Myanmar's black gold lures plucky oil drillers
Minhla (Myanmar) (AFP)
As clouds of acrid, black smoke belched above the flames engulfing an artisanal oil field in central Myanmar, prospectors from nearby hillsides arrived in droves, hoping for riches from a fresh line of black gold.
"The fire's a really good sign -- it means there's lots of oil here," Khin Maung Htay tells AFP as he scouted around the site just hours after the blaze was extinguished.
"There were 600 barrels of oil a day coming out."
The fields near Minhla, north of Yangon, are Myanmar's equivalent of the American Wild West, where informal oil entrepreneurs scramble from site to site in the hope of striking lucky.
It is a hard way to make a living.
A forest of temporary "derricks", three legged pyramids made from metal or bamboo stretching 30 feet or more into the air, covers the hillsides.
A pulley at the top of each well supports a drill that can plunge more than a kilometre into the ground.
Each is manned by a team working round-the-clock, often caked in black, viscous grime as they wait for a potentially lucrative spurt of oil.
"It's like the lottery," shouts Than Moe over the deafening noise of generators powering the field's hundreds of drills.
As he cooks up some rice for his crew of seven, he explains that setting up a drilling operation can set you back more than $60,000.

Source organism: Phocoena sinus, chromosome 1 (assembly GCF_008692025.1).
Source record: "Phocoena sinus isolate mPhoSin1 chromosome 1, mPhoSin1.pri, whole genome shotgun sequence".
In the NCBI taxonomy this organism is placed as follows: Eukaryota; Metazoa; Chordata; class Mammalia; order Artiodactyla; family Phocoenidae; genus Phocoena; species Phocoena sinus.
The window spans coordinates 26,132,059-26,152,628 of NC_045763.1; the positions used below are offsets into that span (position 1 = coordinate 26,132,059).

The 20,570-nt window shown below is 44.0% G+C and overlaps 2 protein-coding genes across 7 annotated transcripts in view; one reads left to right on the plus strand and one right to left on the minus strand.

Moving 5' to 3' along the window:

"But if we strike oil, we can get that back in one day."
The teams live right next to the wells in bamboo huts and tarpaulin tents offering some protection from the searing heat.
Many even bring their families along for their nomadic life.
Children run around the hillsides dodging motorbikes and trucks transporting barrels of oil, while a handful of restaurants and tea shops serve the transient population of several thousand.
The weekend's blaze extinguished, some trudge knee-deep through a river of oozing filth, overspill from the wells mixing with water left behind by fire trucks, scraping up any oil they can salvage.
People here dismiss the risks involved.
"The fires aren't dangerous. They happen all the time," one man says without giving his name.
"We're just worried about losing money."
-- This story accompanies a photo essay by Ye Aung Thu --
? 2019 AFP